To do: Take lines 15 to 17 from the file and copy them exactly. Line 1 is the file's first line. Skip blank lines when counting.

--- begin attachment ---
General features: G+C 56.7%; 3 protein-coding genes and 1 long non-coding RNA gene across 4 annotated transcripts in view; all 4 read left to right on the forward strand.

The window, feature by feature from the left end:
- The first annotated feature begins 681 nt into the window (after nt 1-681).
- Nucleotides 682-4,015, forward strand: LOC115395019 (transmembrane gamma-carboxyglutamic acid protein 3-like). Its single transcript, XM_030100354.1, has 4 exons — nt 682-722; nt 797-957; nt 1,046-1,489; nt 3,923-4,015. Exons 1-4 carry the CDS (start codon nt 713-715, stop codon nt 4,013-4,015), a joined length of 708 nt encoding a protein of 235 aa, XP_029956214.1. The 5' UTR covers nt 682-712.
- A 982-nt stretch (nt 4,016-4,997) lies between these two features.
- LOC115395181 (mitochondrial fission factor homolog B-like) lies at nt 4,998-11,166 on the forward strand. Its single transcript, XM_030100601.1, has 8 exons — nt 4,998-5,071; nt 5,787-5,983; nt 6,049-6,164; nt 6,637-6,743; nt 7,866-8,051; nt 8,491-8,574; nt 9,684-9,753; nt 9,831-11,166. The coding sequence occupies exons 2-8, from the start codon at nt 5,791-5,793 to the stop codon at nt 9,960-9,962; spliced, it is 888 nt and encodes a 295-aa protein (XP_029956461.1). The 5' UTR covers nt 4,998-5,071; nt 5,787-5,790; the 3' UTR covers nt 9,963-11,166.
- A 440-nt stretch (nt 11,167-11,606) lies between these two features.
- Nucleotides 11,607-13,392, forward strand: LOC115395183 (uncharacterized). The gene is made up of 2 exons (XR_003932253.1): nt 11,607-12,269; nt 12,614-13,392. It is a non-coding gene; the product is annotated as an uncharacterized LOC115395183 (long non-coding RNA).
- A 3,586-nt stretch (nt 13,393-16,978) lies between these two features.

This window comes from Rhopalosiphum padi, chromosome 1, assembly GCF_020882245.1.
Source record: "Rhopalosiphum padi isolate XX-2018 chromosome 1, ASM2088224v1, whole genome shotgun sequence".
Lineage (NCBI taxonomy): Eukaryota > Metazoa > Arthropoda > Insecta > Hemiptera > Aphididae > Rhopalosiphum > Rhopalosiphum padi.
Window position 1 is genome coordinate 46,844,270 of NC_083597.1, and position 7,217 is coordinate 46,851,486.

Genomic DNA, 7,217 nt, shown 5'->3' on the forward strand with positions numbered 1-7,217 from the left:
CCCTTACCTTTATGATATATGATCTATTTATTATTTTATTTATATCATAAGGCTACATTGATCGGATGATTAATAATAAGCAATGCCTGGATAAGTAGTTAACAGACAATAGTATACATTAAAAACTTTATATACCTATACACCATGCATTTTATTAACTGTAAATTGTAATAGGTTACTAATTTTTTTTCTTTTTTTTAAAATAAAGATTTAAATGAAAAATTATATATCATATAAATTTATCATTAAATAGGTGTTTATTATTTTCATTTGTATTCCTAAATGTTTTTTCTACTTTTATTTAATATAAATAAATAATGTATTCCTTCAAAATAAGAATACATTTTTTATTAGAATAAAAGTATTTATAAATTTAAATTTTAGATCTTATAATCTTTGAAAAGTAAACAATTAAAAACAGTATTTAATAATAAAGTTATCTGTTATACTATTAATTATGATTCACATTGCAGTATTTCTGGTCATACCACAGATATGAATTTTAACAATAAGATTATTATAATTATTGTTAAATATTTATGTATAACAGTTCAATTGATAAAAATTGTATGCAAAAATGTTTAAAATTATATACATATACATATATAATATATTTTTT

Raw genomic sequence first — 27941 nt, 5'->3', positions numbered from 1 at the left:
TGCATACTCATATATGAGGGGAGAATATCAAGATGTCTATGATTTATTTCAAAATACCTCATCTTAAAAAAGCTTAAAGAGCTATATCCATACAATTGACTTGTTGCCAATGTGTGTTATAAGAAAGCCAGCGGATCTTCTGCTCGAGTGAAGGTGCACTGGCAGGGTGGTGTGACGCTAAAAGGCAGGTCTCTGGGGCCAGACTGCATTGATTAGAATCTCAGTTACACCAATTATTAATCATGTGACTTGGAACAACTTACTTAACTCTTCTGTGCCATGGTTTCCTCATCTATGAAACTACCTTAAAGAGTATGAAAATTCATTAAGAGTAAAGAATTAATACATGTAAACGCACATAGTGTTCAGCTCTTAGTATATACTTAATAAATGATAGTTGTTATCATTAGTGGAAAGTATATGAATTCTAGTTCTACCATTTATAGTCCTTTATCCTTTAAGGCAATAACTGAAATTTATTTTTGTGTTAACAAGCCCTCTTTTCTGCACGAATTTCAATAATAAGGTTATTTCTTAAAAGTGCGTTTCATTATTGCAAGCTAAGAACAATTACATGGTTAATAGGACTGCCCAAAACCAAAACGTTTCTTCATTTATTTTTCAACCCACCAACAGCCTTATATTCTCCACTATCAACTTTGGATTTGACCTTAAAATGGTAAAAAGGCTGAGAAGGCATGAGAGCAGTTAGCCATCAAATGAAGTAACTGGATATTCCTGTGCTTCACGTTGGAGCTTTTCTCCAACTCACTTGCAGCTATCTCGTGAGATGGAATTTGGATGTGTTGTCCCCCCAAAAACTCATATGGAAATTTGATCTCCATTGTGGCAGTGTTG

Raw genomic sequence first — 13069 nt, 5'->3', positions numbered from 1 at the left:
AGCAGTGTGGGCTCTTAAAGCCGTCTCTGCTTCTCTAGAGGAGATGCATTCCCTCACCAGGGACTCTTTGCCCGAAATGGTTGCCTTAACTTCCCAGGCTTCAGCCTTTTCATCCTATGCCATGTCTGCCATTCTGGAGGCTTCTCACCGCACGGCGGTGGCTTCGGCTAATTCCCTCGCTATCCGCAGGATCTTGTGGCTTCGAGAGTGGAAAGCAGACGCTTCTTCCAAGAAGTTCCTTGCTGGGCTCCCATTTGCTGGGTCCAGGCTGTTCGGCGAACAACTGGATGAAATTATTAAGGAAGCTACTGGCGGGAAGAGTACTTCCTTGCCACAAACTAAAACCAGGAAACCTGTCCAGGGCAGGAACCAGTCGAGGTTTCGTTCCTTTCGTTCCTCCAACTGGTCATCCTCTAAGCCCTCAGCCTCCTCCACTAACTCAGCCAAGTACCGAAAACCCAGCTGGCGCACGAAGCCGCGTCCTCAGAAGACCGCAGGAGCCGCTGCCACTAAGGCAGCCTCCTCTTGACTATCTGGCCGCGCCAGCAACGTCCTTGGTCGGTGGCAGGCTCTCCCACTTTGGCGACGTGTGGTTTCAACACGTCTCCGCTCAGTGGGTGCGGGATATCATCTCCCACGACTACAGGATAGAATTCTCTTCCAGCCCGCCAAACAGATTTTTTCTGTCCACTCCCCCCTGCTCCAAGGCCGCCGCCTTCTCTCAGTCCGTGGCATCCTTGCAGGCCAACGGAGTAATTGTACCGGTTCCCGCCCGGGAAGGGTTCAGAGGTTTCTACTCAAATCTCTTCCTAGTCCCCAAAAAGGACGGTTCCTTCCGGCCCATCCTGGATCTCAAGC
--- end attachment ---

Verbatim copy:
CCCTTACCTTTATGATATATGATCTATTTATTATTTTATTTATATCATAAGGCTACATTGATCGGATGATTAATAATAAGCAATGCCTGGATAAGTAGTTAACAGACAATAGTATACATTAAAAACTTTATATACCTATACACCATGCATTTTATTAACTGTAAATTGTAATAGGTTACTAATTTTTTTTCTTTTTTTTAAAATAAAGATTTAAATGAAAAATTATATATCATATAAATTTATCATTAAATAGGTGTTTATTATTTTCATTTGTATTCCTAAATGTTTTTTCTACTTTTATTTAATATAAATAAATAATGTATTCCTTCAAAATAAGAATACATTTTTTATTAGAATAAAAGTATTTATAAATTTAAATTTTAGATCTTATAATCTTTGAAAAGTAAACAATTAAAAACAGTATTTAATAATAAAGTTATCTGTTATACTATTAATTATGATTCACATTGCAGTATTTCTGGTCATACCACAGATATGAATTTTAACAATAAGATTATTATAATTATTGTTAAATATTTATGTATAACAGTTCAATTGATAAAAATTGTATGCAAAAATGTTTAAAATTATATACATATACATATATAATATATTTTTT

Raw genomic sequence first — 27941 nt, 5'->3', positions numbered from 1 at the left:
TGCATACTCATATATGAGGGGAGAATATCAAGATGTCTATGATTTATTTCAAAATACCTCATCTTAAAAAAGCTTAAAGAGCTATATCCATACAATTGACTTGTTGCCAATGTGTGTTATAAGAAAGCCAGCGGATCTTCTGCTCGAGTGAAGGTGCACTGGCAGGGTGGTGTGACGCTAAAAGGCAGGTCTCTGGGGCCAGACTGCATTGATTAGAATCTCAGTTACACCAATTATTAATCATGTGACTTGGAACAACTTACTTAACTCTTCTGTGCCATGGTTTCCTCATCTATGAAACTACCTTAAAGAGTATGAAAATTCATTAAGAGTAAAGAATTAATACATGTAAACGCACATAGTGTTCAGCTCTTAGTATATACTTAATAAATGATAGTTGTTATCATTAGTGGAAAGTATATGAATTCTAGTTCTACCATTTATAGTCCTTTATCCTTTAAGGCAATAACTGAAATTTATTTTTGTGTTAACAAGCCCTCTTTTCTGCACGAATTTCAATAATAAGGTTATTTCTTAAAAGTGCGTTTCATTATTGCAAGCTAAGAACAATTACATGGTTAATAGGACTGCCCAAAACCAAAACGTTTCTTCATTTATTTTTCAACCCACCAACAGCCTTATATTCTCCACTATCAACTTTGGATTTGACCTTAAAATGGTAAAAAGGCTGAGAAGGCATGAGAGCAGTTAGCCATCAAATGAAGTAACTGGATATTCCTGTGCTTCACGTTGGAGCTTTTCTCCAACTCACTTGCAGCTATCTCGTGAGATGGAATTTGGATGTGTTGTCCCCCCAAAAACTCATATGGAAATTTGATCTCCATTGTGGCAGTGTTG